An Overview of Probate in Florida
In the wake of a person's death, there will be many matters that need to be addressed and each is of significant importance. The handling of these matters and the processes involved in them is often referred to as probate. Probate is a process supervised by the courts in which the decedent's assets and belongings will be identified and gathered together; the decedent's debts will be paid; and the decedent's assets will be distributed to his or her beneficiaries. Probate is carried out in a very specific order, first using the money collected from an estate to pay off any outstanding debts that may have been left in the decedent's name, and then distributing the remainder to the beneficiaries that survived the decedent.
There are two types of probate under Florida state law: formal administration probate and summary administration probate. Probate is usually conducted under the terms and conditions stipulated in the process of formal administration. In the administration of probate, only assets will be applicable in the dealings conducted. There are very specific belongings that are constituted as assets, and the law states that only the personal belongings of a decedent who owned them in sole at death will be categorized as sets. In some cases, however, co-owned belongings may fall under the category of a probate asset if it lacked the provision of an automatic succession of ownership at the time of death.
Probate a legal method for passing ownership of a decedent's assets to his or her beneficiaries once the decedent has passed. When no will is in place at the time of an individual's death, an
estate planning attorney will be beneficial to help you carry out the legal process of probate. With a legal professional by your side, you can ensure that the probate administrative process is carried out appropriately. Probate is also used as a means to tie up any loose ends concerning the decedent's financial affairs. Under Florida law, probate serves as an assurance that debts will be paid, assets will be distributed, and all legal matters will be effectively brought to a close after a person's passing.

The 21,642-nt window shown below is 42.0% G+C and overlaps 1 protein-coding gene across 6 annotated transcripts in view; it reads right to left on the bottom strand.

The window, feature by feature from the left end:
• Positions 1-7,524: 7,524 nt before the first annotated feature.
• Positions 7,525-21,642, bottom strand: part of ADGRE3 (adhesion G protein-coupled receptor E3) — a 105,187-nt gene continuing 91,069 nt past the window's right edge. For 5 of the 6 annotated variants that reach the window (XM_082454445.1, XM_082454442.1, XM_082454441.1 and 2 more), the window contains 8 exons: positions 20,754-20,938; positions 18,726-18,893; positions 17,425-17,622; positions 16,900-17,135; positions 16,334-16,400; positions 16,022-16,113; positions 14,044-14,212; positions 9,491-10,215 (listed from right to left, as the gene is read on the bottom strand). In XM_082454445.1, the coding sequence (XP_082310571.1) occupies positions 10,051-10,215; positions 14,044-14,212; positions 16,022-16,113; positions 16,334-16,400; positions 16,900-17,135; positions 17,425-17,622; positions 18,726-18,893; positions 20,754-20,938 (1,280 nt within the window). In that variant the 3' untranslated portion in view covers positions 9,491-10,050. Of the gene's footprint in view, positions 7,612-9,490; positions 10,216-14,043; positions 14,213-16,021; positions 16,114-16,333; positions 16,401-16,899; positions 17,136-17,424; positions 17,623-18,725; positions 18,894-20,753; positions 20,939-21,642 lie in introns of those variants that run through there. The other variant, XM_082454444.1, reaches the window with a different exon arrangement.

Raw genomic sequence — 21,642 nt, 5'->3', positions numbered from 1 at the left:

The Probate Process in Florida
It is very likely that a number of individuals - including legal officials, court workers, etc. - will be involved in the probate process. Specifically, it is not uncommon for the following to play a crucial role in matters related to Florida probate cases:
- Personal representative (the executor)
- Circuit court clerk (from the county where the decedent was domiciled at the time of their death)
- Circuit court judge
- Clearwater estate planning attorney
- IRS (if the decedent owed federal income taxes that have yet to be paid)
- Individuals filing claims related to the debts incurred by the decedent (such persons can include the issuer of a credit card or the provider of a healthcare package)
The proceedings of a probate case will begin in the circuit court where papers will be filed with a clerk. A number will be assigned to your case and an on-going record will begin. A circuit court judge will preside over the proceedings, and you should be represented by a legal professional at all times. That is what I am here for. With my help, you can rest assured that all of your legal matters will be overseen by an attorney who will strive to provide you with the personalized attention you deserve. I am here to help with any and all of your legal matters, so I encourage you to call my office today to learn more about how I can be of help when addressing a matter of probate in the state of Florida.